I find it annoying when site don’t provide a website field. I often like to check out the links that people leave there.

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      1. I agree…I find it irritating when someone wants to join my Twitter account, and no website address is listed.

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  4. I quite like the change. There is a sort of visual hierarchy and a slight psychological one as well because your eyes are drawn to the comment input field first. It’s what you look for when you want to comment.

    I’m looking forward to this change, just not all theme updates that will follow or support requests. >_<

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  5. Makes some sense, as others said, signing your name after the message. However, must make sure there are no odd requirements that are only noticed after writing the message because of this, such as needing an account or to connect with something, any errors etc..

    BUT if it can break backwards compatibility with pretty much anything, it must not be enforced, not now or ever. Make a change like this that may mess up themes and there MUST be a “legacy comment field order” (or such) option introduced and left there, permanently.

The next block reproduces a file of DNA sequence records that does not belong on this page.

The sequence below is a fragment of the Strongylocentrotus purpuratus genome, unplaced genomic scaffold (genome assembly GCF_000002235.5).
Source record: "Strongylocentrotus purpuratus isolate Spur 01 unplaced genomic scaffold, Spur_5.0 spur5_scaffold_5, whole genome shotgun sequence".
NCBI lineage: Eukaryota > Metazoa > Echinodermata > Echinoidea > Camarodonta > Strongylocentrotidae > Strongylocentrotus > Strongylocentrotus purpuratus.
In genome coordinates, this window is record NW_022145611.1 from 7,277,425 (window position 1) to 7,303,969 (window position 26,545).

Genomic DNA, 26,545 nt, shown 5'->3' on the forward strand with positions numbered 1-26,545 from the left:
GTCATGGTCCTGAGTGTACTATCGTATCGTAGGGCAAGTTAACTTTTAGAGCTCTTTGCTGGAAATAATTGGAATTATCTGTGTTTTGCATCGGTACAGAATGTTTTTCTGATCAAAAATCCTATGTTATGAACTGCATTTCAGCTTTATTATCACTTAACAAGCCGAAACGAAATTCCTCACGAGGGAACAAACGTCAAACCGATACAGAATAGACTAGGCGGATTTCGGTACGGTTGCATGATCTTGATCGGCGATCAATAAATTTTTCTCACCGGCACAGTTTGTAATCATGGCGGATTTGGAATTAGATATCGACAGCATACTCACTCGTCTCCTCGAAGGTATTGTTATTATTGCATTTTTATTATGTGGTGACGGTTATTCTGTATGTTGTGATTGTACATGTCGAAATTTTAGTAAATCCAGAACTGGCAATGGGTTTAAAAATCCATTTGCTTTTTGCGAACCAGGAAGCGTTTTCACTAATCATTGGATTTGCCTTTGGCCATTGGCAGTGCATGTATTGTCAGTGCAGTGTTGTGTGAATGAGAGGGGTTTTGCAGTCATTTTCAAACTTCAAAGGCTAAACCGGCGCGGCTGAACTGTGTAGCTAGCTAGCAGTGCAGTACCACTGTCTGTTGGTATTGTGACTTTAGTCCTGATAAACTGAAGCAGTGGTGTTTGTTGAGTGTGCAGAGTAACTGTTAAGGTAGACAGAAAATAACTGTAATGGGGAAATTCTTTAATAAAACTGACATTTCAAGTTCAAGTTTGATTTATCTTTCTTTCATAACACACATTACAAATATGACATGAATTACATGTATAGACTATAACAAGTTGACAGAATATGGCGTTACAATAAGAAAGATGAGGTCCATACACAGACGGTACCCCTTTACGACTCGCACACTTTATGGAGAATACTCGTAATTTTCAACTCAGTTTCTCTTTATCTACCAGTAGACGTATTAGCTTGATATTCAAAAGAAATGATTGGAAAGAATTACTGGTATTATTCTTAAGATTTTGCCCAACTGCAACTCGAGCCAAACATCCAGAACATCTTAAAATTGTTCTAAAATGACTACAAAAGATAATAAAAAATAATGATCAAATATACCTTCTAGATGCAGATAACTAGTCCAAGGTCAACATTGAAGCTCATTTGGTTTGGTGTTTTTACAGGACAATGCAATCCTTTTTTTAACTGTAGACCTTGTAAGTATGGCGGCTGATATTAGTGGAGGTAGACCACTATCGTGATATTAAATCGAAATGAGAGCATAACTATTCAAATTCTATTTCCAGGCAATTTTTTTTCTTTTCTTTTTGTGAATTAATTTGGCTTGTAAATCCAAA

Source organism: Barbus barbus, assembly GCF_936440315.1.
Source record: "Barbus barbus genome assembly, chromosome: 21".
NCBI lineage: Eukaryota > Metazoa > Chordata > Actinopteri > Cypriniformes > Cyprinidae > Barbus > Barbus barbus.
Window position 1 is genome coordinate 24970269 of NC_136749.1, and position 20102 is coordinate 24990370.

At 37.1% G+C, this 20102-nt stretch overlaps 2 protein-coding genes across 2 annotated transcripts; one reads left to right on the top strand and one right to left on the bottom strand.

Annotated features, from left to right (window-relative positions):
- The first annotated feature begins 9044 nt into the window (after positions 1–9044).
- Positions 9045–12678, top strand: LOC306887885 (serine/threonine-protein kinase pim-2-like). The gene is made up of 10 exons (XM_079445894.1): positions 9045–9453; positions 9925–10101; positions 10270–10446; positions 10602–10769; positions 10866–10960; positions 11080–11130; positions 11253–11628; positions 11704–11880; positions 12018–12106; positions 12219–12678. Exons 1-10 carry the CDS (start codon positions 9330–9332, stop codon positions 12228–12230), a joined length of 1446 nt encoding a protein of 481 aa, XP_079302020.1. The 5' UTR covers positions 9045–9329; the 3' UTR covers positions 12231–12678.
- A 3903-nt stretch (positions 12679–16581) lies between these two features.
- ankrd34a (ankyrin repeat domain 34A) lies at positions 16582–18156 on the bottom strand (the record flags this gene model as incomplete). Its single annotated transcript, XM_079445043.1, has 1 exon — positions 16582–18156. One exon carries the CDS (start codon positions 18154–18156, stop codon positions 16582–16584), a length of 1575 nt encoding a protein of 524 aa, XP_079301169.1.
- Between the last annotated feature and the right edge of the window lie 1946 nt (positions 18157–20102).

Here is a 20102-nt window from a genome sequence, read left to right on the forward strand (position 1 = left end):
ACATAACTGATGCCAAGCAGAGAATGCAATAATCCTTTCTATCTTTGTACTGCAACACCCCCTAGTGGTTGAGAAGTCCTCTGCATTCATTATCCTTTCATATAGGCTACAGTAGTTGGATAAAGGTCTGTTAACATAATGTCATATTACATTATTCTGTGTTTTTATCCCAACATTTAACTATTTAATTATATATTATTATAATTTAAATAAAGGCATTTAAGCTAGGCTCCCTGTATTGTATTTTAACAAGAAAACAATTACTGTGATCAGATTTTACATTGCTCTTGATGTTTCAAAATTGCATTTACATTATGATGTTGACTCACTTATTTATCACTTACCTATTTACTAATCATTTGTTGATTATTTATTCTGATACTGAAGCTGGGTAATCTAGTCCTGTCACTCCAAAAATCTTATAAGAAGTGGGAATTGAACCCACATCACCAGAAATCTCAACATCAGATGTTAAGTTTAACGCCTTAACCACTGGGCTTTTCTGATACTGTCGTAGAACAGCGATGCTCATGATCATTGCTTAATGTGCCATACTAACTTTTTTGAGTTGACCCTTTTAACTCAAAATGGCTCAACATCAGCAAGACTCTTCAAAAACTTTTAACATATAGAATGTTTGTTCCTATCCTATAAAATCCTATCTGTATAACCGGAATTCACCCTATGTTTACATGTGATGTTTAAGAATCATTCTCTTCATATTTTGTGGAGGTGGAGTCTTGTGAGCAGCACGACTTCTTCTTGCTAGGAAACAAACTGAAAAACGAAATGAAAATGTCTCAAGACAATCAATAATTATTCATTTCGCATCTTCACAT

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  6. Basically, I think it is good. Like Cavalary said, like signing a letter. And also like he said, good idea to have a legacy choice as well.

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  7. I would love to see A/B testing on this. Change just for change sake. The comments form has so few inputs. Just like on this site. I see the “name”, “email” and “website” inputs and I see the “comments”. If I have a thought that I can’t retain for 15 seconds, then I can dive straight down to the “comment” textarea (93px below) and fill in the other 3 fields after my thought is input.

    Reality is, I suppose, if anyone wants to rearrange the comments fields after this change is in core, they can do it.

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    1. For what it’s worth, this is hardly “change for change sake”. One of the biggest problems with the old version of the form, and which wasn’t mentioned in the article, was that previously, tabbing directly to and entering the comment form wasn’t linearly possible in many cases due to how the fields were set up. In certain circumstances, would have to tab past the form, then shift-tab to get back to it.